Friday, December 17, 2010

Some Unpublished Work

I have decided to upload some of my unpublished work to the arXiv:

  1. Adaptive Cluster Expansion (ACE): A Multilayer Network for Estimating Probability Density Functions

    We derive an adaptive hierarchical method of estimating high dimensional probability density functions. We call this method of density estimation the "adaptive cluster expansion" or ACE for short. We present an application of this approach, based on a multilayer topographic mapping network, that adaptively estimates the joint probability density function of the pixel values of an image, and presents this result as a "probability image". We apply this to the problem of identifying statistically anomalous regions in otherwise statistically homogeneous images.

  2. Stochastic Vector Quantisers

    In this paper a stochastic generalisation of the standard Linde-Buzo-Gray (LBG) approach to vector quantiser (VQ) design is presented, in which the encoder is implemented as the sampling of a vector of code indices from a probability distribution derived from the input vector, and the decoder is implemented as a superposition of reconstruction vectors, and the stochastic VQ is optimised using a minimum mean Euclidean reconstruction distortion criterion, as in the LBG case. Numerical simulations are used to demonstrate how this leads to self-organisation of the stochastic VQ, where different stochastically sampled code indices become associated with different input subspaces. This property may be used to automate the process of splitting high-dimensional input vectors into low-dimensional blocks before encoding them.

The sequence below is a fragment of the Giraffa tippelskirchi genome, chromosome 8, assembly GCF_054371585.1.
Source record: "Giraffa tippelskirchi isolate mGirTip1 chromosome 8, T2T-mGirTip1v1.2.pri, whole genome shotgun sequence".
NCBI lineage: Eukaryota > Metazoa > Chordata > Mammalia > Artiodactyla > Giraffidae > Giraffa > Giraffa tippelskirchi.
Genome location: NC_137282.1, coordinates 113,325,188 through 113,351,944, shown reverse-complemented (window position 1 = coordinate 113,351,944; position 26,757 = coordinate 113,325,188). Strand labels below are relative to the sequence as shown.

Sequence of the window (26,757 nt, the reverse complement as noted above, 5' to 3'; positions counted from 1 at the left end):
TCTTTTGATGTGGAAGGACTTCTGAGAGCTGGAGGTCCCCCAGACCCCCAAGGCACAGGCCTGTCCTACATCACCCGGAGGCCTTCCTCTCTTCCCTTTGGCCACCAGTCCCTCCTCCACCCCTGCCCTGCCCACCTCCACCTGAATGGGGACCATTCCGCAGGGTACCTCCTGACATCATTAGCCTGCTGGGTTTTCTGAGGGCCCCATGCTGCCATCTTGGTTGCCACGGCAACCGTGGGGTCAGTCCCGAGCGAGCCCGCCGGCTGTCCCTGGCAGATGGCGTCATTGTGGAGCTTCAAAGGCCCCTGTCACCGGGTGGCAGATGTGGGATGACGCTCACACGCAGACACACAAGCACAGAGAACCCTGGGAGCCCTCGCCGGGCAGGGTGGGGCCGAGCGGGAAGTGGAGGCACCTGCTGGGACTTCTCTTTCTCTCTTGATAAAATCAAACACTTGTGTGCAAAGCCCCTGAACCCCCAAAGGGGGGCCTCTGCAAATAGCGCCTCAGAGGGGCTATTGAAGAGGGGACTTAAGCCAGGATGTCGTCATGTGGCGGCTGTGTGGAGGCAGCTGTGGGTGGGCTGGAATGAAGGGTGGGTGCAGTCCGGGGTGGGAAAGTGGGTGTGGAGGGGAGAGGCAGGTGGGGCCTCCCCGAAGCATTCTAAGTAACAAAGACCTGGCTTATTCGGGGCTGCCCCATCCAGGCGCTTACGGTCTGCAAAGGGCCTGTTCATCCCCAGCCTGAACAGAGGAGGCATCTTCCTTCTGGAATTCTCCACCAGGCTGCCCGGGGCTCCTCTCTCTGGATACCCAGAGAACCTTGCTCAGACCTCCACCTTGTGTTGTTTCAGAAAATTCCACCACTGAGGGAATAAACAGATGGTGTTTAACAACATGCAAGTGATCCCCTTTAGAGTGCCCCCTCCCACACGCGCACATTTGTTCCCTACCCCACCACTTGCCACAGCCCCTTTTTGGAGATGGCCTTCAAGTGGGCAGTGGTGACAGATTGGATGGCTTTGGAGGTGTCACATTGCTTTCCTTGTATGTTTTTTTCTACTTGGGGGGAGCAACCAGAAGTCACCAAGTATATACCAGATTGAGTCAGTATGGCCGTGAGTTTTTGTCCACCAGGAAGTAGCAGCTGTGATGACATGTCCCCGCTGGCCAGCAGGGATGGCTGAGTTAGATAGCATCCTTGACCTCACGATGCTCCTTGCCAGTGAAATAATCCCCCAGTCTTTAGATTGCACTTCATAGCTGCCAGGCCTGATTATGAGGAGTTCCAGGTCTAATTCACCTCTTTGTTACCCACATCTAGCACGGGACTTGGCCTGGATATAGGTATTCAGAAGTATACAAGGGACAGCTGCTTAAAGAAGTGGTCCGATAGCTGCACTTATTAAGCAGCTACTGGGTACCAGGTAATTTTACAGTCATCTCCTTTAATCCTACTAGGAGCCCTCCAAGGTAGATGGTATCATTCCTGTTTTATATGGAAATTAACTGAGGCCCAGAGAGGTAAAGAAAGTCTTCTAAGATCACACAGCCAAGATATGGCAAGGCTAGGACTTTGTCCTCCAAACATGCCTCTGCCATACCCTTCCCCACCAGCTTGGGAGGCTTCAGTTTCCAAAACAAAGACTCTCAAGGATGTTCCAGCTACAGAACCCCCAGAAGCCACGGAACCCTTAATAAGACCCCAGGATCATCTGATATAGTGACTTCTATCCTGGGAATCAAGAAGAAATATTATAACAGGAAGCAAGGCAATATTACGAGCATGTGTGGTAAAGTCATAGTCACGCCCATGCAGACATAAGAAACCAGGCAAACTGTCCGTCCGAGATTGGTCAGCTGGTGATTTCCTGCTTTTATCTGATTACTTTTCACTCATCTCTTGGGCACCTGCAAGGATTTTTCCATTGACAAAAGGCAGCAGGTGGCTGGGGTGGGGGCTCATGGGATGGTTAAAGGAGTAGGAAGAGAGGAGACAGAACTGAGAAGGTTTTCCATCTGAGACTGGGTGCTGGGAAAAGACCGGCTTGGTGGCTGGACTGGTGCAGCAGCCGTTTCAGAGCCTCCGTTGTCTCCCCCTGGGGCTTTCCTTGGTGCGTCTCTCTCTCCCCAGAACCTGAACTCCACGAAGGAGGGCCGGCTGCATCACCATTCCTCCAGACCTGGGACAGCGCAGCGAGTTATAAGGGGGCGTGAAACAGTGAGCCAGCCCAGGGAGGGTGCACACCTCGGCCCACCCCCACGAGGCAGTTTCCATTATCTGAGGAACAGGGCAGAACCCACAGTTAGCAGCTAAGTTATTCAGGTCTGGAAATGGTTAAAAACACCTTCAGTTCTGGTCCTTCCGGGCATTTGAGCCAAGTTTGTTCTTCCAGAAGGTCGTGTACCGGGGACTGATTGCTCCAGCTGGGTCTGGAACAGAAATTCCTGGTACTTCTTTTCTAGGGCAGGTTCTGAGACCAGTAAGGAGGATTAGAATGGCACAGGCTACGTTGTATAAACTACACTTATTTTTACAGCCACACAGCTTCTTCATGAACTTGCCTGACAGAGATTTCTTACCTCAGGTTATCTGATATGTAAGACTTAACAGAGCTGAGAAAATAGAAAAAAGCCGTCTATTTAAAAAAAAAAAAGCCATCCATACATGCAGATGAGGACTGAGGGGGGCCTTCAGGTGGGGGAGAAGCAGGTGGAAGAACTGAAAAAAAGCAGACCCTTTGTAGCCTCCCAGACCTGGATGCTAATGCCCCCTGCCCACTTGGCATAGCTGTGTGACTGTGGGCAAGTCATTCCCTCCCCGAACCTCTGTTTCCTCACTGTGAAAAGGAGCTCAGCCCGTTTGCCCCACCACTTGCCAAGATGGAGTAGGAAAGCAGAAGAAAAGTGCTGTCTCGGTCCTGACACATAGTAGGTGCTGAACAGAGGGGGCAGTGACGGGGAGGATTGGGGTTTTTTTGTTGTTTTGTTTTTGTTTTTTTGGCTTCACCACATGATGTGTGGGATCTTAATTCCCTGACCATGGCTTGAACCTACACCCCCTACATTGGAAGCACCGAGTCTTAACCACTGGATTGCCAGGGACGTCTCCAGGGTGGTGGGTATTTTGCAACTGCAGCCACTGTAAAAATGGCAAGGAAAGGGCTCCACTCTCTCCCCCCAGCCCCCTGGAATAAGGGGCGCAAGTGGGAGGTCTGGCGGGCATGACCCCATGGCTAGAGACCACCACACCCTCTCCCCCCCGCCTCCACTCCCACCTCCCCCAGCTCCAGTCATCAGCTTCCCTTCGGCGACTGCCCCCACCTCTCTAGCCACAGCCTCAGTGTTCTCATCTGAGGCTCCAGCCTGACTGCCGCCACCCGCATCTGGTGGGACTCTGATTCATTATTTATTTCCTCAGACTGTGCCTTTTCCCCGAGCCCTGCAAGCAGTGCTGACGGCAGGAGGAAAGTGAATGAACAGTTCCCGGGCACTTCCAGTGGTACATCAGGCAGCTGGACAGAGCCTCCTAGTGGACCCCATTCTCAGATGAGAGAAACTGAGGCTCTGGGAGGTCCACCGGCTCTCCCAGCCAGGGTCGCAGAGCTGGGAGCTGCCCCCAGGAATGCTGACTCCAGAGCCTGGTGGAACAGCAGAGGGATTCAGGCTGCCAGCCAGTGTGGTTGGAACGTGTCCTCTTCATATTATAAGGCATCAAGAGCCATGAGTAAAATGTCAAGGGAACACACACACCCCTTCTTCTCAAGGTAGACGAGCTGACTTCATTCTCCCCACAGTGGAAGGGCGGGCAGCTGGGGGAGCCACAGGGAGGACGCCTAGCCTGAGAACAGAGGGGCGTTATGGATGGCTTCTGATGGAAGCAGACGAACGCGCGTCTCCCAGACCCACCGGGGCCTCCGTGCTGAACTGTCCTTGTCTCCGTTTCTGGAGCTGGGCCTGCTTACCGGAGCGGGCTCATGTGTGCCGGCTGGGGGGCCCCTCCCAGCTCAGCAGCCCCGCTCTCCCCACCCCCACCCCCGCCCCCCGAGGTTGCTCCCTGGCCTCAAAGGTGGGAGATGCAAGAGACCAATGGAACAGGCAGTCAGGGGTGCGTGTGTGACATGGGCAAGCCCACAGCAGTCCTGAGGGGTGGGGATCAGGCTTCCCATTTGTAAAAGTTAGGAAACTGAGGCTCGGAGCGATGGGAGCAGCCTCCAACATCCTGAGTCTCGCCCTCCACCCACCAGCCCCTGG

3. The Development of Dominance Stripes and Orientation Maps in a Self-Organising Visual Cortex Network (VICON)

    A self-organising neural network is presented that is based on a rigorous Bayesian analysis of the information contained in individual neural firing events. This leads to a visual cortex network (VICON) that has many of the properties emerge when a mammalian visual cortex is exposed to data arriving from two imaging sensors (i.e. the two retinae), such as dominance stripes and orientation maps.

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